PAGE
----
Rwandan-born Namibian writer and photographer Rémy Ngamije’s sharp-witted and incisive debut, The Eternal Audience of One, paints a revealing portrait of its peripatetic protagonist and the many places he’s called home.
Séraphin Turihamwe’s family fled Rwanda for Kenya in the midst of genocide and eventually landed in Namibia. Throughout Séraphin’s story, spanning many years and several countries, Ngamije vividly captures the life of a man for whom the idea of home is “a constant source of stress, a place of conformity, foreign family roots trying to burrow into arid Namibian soil that failed to nourish him.”
Despite the cultural specificity, many readers will recognize the intergenerational conflicts and warring emotions at the center of this bildungsroman. Séraphin feels guilty about his ambivalence toward his family, wondering if “his desire to be distant from [them] marked him as an ungrateful son.” His sense of identity and his place in his family and future are all up in the air. What he knows “for certain, though, was how easy he breathed as soon as his family was behind him, when the adventure and uncertainty of Cape Town lay ahead.”
Ngamije brilliantly explores the irony in Séraphin’s identities. He’s a displaced Rwandan who feels most himself in Cape Town, South Africa, a place that doesn’t welcome Black immigrants. He’s also soon to be a graduate of law school but doesn't want to practice law. For Séraphin, pursuing his law degree was a compromise, the best of many boring but socially acceptable options for an East African kid with ambitious, educated parents.
Ngamije is as adept at conveying family drama as he is at portraying Séraphin’s days as a university student, where he is immersed in the uneasy multicultural cacophony of Cape Town. Though Séraphin’s early years were nearly touched by tragedy, his present-day life is filled with all the humor, sex and drama typically associated with coming-of-age stories.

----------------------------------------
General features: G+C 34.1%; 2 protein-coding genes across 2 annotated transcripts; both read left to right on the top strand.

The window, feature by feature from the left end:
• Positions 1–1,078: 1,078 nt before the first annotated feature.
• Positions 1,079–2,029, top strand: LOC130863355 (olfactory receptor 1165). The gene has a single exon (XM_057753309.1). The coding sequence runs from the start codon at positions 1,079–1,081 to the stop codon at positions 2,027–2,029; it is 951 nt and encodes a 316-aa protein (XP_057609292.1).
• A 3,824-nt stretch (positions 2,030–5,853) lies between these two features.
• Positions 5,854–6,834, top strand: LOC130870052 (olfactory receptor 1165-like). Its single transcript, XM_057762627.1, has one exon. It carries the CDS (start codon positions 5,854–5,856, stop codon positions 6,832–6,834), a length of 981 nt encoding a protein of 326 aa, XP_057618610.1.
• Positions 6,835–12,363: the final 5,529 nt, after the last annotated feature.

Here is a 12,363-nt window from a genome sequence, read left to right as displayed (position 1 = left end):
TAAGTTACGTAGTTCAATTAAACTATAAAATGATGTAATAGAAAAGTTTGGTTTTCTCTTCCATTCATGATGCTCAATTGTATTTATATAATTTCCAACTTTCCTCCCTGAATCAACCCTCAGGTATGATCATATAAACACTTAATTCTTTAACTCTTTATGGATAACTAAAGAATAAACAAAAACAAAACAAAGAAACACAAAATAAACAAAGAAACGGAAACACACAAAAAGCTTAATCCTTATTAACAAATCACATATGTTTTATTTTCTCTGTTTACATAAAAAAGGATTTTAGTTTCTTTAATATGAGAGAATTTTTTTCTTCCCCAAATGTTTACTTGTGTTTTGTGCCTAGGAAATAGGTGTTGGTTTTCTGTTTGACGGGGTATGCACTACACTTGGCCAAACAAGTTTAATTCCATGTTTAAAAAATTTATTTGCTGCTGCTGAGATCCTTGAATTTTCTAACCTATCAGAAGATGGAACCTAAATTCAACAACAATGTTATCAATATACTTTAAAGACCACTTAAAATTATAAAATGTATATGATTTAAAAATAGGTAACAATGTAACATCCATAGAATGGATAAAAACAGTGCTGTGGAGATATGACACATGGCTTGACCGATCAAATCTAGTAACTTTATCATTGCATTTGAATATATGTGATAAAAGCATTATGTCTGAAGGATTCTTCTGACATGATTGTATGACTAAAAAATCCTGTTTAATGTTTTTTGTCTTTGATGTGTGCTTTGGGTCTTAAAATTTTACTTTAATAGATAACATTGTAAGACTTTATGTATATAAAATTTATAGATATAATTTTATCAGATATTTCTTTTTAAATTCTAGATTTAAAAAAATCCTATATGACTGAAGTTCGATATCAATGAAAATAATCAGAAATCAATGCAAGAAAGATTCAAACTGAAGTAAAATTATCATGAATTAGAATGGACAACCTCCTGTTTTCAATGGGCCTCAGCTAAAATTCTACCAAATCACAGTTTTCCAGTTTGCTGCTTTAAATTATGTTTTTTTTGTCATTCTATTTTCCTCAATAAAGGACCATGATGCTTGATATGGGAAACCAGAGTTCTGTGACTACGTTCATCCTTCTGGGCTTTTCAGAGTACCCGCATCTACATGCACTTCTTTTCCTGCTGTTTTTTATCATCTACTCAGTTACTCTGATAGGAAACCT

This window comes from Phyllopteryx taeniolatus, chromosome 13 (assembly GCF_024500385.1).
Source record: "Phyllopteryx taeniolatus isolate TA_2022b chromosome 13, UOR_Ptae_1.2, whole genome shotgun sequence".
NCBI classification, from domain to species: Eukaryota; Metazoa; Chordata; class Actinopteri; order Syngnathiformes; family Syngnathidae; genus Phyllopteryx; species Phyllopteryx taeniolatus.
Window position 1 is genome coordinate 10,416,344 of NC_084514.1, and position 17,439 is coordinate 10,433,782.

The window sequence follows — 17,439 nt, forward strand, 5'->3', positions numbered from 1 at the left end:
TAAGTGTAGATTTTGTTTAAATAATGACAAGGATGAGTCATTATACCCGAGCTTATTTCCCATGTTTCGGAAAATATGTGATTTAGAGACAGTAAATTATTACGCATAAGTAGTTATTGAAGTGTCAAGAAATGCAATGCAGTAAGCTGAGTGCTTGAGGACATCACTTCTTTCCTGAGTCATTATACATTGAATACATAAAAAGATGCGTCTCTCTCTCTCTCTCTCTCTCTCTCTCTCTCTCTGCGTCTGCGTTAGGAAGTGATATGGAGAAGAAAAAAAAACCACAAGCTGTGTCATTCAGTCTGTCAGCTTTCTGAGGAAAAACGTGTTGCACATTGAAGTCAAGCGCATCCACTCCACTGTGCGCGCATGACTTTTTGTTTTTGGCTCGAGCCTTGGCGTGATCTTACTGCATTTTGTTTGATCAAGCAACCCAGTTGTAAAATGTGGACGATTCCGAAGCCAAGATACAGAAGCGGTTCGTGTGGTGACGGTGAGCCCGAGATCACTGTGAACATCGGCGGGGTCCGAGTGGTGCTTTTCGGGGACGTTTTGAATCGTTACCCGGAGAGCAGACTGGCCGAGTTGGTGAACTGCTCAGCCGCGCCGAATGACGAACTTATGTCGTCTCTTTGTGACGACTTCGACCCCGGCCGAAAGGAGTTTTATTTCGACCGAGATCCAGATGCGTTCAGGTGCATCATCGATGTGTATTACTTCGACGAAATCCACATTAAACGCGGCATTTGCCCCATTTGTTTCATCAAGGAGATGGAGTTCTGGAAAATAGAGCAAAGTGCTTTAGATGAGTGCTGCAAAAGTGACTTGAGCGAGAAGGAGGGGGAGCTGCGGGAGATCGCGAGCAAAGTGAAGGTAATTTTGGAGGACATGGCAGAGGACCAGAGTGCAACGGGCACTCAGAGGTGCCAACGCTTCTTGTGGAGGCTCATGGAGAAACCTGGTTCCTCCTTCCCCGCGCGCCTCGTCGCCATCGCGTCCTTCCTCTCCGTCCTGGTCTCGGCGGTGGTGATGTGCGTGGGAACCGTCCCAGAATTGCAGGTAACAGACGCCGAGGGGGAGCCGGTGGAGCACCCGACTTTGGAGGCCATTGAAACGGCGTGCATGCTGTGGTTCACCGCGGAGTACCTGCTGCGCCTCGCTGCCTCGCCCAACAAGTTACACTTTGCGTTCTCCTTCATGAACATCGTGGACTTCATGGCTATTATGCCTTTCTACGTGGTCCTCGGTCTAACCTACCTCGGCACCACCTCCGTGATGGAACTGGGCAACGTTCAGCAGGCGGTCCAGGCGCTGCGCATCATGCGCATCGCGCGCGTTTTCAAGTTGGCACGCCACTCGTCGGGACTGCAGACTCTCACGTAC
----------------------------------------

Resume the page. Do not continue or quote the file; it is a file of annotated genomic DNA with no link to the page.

The novel is told in close third person, with flashbacks from formative moments in the past interspersed with scenes in the present day. Séraphin is an incisive, funny and keen social observer, so inside his head is a fine place to be, whether he’s thinking about the girl he wants to sleep with or the problems of his adopted home. The story unfolds through a collection of scenes with little trajectory, all revolving around Séraphin’s social life, his friends and the women he dates, to explore racism and social hierarchies. As socially aware as Séraphin is, his inner circle and dating pool rarely include Black women. His mother is nearly the only Black woman he knows.
Ngamije’s writing is beautiful, his observations original and precise, his sense of place unsurpassed. The plot is less developed, but flaws don’t detract from this gorgeously imperfect first novel. Séraphin’s experiences depict a fascinating, multidimensional and culturally and politically damning version of post-apartheid Cape Town. Every bit of insight, succinctly and humorously presented, will cause readers to stop and think. Ngamije displays copious talent and an authentic and elegant literary style in this striking debut.